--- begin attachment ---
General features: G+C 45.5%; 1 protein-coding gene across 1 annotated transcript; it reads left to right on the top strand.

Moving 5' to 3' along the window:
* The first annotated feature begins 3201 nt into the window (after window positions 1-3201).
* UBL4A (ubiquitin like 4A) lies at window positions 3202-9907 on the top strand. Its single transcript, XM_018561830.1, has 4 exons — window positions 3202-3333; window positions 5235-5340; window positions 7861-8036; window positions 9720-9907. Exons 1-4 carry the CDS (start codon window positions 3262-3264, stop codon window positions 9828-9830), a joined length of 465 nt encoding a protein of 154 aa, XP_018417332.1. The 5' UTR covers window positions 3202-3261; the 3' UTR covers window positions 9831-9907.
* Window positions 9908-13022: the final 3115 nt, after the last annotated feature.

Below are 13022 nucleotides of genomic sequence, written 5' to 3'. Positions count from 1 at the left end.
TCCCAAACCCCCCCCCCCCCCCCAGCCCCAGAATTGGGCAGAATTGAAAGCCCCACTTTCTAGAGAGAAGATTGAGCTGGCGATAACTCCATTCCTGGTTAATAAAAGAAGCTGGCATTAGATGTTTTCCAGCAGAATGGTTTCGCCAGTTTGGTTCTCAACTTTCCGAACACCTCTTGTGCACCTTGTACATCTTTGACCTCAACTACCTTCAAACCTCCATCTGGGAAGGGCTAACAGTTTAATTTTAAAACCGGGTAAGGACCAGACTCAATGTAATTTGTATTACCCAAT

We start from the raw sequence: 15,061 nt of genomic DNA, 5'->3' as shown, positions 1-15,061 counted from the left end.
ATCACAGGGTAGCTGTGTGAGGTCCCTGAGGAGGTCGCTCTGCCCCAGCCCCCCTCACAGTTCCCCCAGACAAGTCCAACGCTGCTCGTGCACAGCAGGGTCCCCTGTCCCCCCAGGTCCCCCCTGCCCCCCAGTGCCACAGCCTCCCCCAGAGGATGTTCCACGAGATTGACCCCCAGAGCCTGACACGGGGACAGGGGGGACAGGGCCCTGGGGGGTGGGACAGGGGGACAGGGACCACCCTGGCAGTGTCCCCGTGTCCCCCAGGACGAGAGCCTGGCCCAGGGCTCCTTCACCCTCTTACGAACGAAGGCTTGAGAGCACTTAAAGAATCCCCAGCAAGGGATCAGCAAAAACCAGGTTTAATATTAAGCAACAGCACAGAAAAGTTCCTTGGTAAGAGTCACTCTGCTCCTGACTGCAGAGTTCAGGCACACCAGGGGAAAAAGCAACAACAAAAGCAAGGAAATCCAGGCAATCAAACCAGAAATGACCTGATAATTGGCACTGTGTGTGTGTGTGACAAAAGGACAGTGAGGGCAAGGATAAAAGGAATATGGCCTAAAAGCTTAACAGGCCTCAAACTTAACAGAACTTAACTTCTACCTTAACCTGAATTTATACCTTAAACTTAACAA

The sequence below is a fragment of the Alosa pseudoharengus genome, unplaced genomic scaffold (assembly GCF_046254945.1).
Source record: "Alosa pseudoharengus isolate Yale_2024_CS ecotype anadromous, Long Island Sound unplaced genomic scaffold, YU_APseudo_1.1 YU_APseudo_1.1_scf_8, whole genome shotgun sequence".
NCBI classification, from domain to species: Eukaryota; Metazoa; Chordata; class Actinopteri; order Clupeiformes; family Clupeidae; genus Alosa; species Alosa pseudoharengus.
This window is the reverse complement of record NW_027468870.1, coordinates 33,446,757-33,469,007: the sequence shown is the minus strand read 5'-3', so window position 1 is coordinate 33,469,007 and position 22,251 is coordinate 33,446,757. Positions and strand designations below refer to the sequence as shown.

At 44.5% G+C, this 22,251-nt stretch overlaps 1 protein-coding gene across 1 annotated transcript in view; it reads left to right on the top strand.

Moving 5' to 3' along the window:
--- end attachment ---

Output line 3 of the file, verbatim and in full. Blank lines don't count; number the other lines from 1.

* The first annotated feature begins 3201 nt into the window (after window positions 1-3201).